why-executors-cant-sellestate-assets-to-themselves

 

Executors of an estate may not use estate assets improperly. Executors of an estate have an obligation to engage in the due administration of the estate. Enormous obligations are cast upon an executor to gather in the estate, pay all testamentary debts and expenses and to distribute the estate in a correct and legal way.

A common error made by estate executors is to sell or use estate assets improperly. An executor can’t sell assets to themselves or a relative without the consent of all beneficiaries of the will affected by that sale.

The overarching duty of an executor is to in engage in the  due administration of the estate. In the execution of these duties, an executor has some power. Duties of an executor include obtaining control of the assets of the estate, discharging the debts of the deceased, obtaining probate for the will (where required) and following the will’s instructions.

 An Executor Using Estate Assets Improperly

estate assets, executor, estate administrationMax and Florence had two children, and Florence died at the age of 70, leaving Max and their two adult children, Shirley and Gary. Only a few years later, Gary died. When Max died, Shirley was the only surviving child, and so she was made the executor of Max’s estate. The will was pretty straightforward, and she didn’t think she’d need any help. She was one of the beneficiaries of the will, as were her two children, Steve and Cameron, and her niece Leah, who lived in another city.

Like many adult children who care for an aging parent, Shirley had moved back into her father’s home to look after him during his final illness. After he died, she continued to live there, because it needed to be fixed up a bit.

One evening, Steve came over for dinner and noticed that his grandfather’s relatively new four-wheel drive ute was sitting idle in the garage. He asked Shirley if she’d mind if he drove it around, since his car was much older and in worse shape.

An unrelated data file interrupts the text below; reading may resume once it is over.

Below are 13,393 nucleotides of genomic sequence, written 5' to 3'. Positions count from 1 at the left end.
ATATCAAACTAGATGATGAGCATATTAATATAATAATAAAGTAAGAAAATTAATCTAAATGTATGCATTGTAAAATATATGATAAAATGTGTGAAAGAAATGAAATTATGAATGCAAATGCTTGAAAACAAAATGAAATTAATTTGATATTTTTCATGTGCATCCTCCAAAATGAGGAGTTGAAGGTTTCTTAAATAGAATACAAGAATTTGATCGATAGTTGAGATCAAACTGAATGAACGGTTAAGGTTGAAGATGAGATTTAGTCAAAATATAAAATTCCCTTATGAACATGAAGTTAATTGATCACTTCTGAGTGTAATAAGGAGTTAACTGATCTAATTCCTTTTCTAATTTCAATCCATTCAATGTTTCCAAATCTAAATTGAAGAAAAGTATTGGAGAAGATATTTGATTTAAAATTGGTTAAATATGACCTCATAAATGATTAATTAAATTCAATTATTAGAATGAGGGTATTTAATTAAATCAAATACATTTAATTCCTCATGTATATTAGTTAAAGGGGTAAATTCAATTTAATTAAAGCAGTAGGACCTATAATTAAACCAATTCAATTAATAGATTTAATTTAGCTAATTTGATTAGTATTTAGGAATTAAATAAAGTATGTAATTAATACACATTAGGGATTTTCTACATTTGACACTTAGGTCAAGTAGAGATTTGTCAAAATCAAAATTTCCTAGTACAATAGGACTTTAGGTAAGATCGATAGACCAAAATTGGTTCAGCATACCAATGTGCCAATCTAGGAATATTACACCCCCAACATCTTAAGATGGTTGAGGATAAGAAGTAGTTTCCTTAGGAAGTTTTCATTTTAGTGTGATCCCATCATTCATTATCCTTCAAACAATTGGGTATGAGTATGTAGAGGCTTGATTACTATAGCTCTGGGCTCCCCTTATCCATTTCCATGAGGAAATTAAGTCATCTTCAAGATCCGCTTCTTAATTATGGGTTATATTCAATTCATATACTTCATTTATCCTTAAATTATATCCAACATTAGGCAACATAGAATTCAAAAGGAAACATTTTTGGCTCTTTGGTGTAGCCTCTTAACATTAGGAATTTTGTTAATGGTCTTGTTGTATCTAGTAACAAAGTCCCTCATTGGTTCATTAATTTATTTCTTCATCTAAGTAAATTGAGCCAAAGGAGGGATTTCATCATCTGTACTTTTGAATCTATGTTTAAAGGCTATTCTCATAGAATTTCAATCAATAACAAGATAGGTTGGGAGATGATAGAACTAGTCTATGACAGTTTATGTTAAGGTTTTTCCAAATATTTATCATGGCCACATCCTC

Shirley thought that it was better to use to car than just have it sitting in the driveway, so she agreed and Steve left later that evening driving the ute.

A while later, Cameron and his wife came over to help to some maintenance to the property. Cameron liked the property and asked Shirley if there was any chance he could buy it. He and his wife were looking for a house in the area.

Shirley thought that she’d better sell the house to Cameron at fair market value, and she organised for a valuation of the property. Cameron agreed to buy the house at the valuation figure. Cameron proceeded to organise finance with his bank and Shirley began to make preparations to move out of the house.

Two weeks later, she received a solicitor’s letter from her niece, Leah. She had been named as a beneficiary in Max’s will, but she hadn’t yet received her inheritance. The letter requested that Shirley, as executor, engage in the due administration of the estate and that she provide a full accounting of the estate.

Shirley sent a letter back to Leah, explaining the arrangements she’d made with her sons. But Leah’s lawyer picked up on a glaring error:

Shirley had not obtained the formal consent of all beneficiaries when making the arrangements with Steve and Cameron.

estate assets, executor, estate administrationFurthermore, Leah produced a valuation of the property that Shirley had sold to Steve, and it’s figure was $100,000 more than the valuation Shirley had received.

Shirley has put herself at great risk. Through her own ignorance, she didn’t realise that as an executor, she has breached her duties. Leah may apply to the court to have the transactions Shirley has completed with her sons set aside, or she could make a claim against Shirley for the $100,000 difference in house valuations. In both instances, Shirley is personally culpable for any loss suffered by the estate.

Shirley may protest that she simply didn’t know that what she was doing was a breach of her duties, but ignorance is not an acceptable defence. She may still be found to be negligent by the court, because negligence is decided upon conduct, not upon intent. Shirley did not intend to do the wrong thing, but her conduct fell short of the acceptable standards for the executor of a will.

Shirley should have sought legal advice right from the start. Being an executor is a high risk proposition for anyone who doesn’t know this area of the law well. You can mitigate that risk by seeking and following advice from a specialist in wills and estates.

Bryan Mitchell is an Accredited Specialist in Succession Law (Wills & Estates). You can contact him for a free, 10-minute phone consultation.